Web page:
Shame works! Here’s how

Let’s face it – we’re moving towards a society that seems to be forgoing manners.

Before I go full church lady on you, here’s an example: dogs at Starbucks.

It used to be on the odd occasion you’d see a clearly blind gentleman with a German Shepherd in a highlighter-bright vest that said “SERVICE ANIMAL” and you’d understand. This was an animal trained specifically for this purpose – to be this man’s eyes. It was also trained to function in crowds and be generally pleasant and well-behaved.

But now you can get an official-looking “SERVICE ANIMAL” vest on eBay and slap it on your flea-ridden pooch, granting you access anywhere. Bank? No problem. Deli counter? Bring him on in. Airplane? Of course!

The problem happened when the definition of “service dog” became “service animal” and “service” which used to mean “can’t see sh*t” to “emotional support” as well. Carrie Fisher started this trend because she was an addict of some sort and the dog was used for her therapy so it was like a sober coach that crapped with impunity.

I’d love to bring a lot of things for me with emotional support. I’d love to put my CA King bed on a dolly and wheel it with me everywhere. I’d feel emotionally-supported taking a nap in line at the Post Office. I’d be able to skip asking for phone numbers and get right down to business.

In fact, I’d bet a lot of folks would feel emotionally-supported bringing a concealed-carry gun into Starbucks, especially victims of assault or rape or someone with a stalker.

Between the service animal and the concealed-carry pistol, Starbucks only allows one (of course). If someone pulled a Lindt Chocolates and took people hostage at gunpoint I’d feel safer with a Beretta than a Bearded Collie, but what do I know?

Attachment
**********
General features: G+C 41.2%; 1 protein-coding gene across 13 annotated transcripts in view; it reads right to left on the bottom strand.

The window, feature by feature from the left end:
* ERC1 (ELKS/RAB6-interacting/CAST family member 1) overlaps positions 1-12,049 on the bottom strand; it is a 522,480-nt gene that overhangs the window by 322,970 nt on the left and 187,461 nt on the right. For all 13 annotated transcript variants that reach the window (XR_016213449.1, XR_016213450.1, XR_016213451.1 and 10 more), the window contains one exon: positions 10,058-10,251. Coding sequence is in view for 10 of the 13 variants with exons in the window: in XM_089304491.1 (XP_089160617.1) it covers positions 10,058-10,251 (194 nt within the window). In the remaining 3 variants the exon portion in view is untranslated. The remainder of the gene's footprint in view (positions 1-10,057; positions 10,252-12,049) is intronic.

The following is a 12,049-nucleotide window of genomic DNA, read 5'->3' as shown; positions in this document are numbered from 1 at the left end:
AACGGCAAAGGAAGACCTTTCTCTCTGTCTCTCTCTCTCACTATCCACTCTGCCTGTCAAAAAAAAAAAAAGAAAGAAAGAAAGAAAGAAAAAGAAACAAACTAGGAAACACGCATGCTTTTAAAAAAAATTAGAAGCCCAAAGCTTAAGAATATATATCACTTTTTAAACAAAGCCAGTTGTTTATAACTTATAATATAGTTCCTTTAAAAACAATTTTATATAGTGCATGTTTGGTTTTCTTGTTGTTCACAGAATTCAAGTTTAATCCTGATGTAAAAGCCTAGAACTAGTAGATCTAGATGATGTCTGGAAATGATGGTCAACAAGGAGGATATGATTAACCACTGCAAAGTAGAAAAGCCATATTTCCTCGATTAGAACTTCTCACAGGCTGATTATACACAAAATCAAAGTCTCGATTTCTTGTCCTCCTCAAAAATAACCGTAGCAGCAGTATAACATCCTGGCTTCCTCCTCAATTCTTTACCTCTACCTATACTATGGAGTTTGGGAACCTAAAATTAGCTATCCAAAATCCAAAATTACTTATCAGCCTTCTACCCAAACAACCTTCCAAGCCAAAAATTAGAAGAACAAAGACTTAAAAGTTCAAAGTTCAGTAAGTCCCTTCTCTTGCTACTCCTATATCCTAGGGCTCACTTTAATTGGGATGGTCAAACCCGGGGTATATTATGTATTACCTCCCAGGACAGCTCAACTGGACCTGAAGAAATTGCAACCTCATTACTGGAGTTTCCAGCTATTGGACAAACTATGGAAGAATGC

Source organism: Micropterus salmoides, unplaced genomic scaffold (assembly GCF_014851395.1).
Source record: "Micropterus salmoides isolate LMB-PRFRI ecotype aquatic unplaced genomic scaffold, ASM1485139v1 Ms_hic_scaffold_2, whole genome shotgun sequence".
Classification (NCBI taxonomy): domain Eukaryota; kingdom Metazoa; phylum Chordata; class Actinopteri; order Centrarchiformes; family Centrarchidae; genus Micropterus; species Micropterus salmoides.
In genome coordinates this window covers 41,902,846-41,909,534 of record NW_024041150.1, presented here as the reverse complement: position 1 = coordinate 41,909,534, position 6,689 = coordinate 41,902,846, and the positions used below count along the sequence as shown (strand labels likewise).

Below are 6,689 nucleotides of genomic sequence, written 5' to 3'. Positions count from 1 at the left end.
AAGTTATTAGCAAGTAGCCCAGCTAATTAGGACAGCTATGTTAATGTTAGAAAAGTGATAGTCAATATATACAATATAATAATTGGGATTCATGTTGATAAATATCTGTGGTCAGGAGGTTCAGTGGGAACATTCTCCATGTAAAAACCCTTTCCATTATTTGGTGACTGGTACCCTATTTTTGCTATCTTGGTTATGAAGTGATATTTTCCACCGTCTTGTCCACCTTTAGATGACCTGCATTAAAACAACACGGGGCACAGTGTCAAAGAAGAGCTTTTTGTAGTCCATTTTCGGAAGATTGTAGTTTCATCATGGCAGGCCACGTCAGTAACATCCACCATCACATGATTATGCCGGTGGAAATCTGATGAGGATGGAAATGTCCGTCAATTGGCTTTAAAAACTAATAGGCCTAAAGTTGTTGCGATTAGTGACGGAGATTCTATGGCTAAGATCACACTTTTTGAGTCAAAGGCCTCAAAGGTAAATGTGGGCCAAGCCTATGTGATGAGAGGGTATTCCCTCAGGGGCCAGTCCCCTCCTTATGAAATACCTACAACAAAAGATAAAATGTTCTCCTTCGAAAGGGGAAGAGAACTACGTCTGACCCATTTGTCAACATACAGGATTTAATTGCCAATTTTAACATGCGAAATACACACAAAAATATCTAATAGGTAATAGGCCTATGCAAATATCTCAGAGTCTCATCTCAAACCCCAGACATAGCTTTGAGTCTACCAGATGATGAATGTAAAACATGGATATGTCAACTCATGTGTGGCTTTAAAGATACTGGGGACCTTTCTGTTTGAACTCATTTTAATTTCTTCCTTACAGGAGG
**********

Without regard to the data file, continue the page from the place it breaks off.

Service animals are the new handicapped placards. Good intent, completely warped execution. It goes to show – when you allow special privileges through regulation, no matter how well-intentioned, they will be abused. Especially if the regulatory body is as slow-moving as the government. A man trying to sneak a cheaper beer on ladies’ night at a bar gets thrown out right away. A lazy Beverly Hills housewife could use a phony handicapped placard for years before anyone even noticed and she gets a meager ticket for it that’s still less than the parking meter and ticket fees she would’ve paid in the first place. One could extend the “special privileges” to a discussion of legal and illegal immigration too. A club with a sleeping bouncer would be packed over capacity in minutes with people who shouldn’t be there. And if the punishment was to walk people outside and tell them “you can’t be in here”, you won’t be surprised when they try to get back in.

What does this service animal insanity say about us? We have warped, selfish priorities. Adam Carolla has ranted similarly on the subject – how people view dogs as a narcissistic extension of themselves, how up until a few years ago most people would tie up their dogs outside, how as soon as “THIS IS A SERVICE DOG GET OUT OF MY WAY” became a legitimate excuse that was abused to no extent for bringing a whole menagerie of animals with you, EVERYWHERE.

So co me shocked when I saw a woman with a Pekingese in her arms at Starbucks, dangling the little turdmonster over the counter as I stood in line behind her.

The barista, who I know casually, started backing away from the register.

“I am deathly allergic to dogs”, she said, after taking the woman’s order. I lean in and told the woman she should take the dog outside where it belongs, and she scuttled outside, without a fight.

As the barista recovered from an itchy spell, I was expecting a cavalcade of complaining entitlement from Dog Lady (a word that rhymes with “itchy” comes to mind) but the shaming worked. Most people are the type of people who are “too afraid to say anything” but will quietly grumble when they see someone doing something wrong. I know because I’ve been one of those people. But lately the voice in my head that says “SAY something this is CLEARLY wrong” has been louder than the “shhHHHhhhshhh don’t say anything this complete stranger will disapprove of you” voice. And guess what? It kept the barista from having an allergic reaction and having to run away from the register.

Assertiveness saves lives.

And shaming works.

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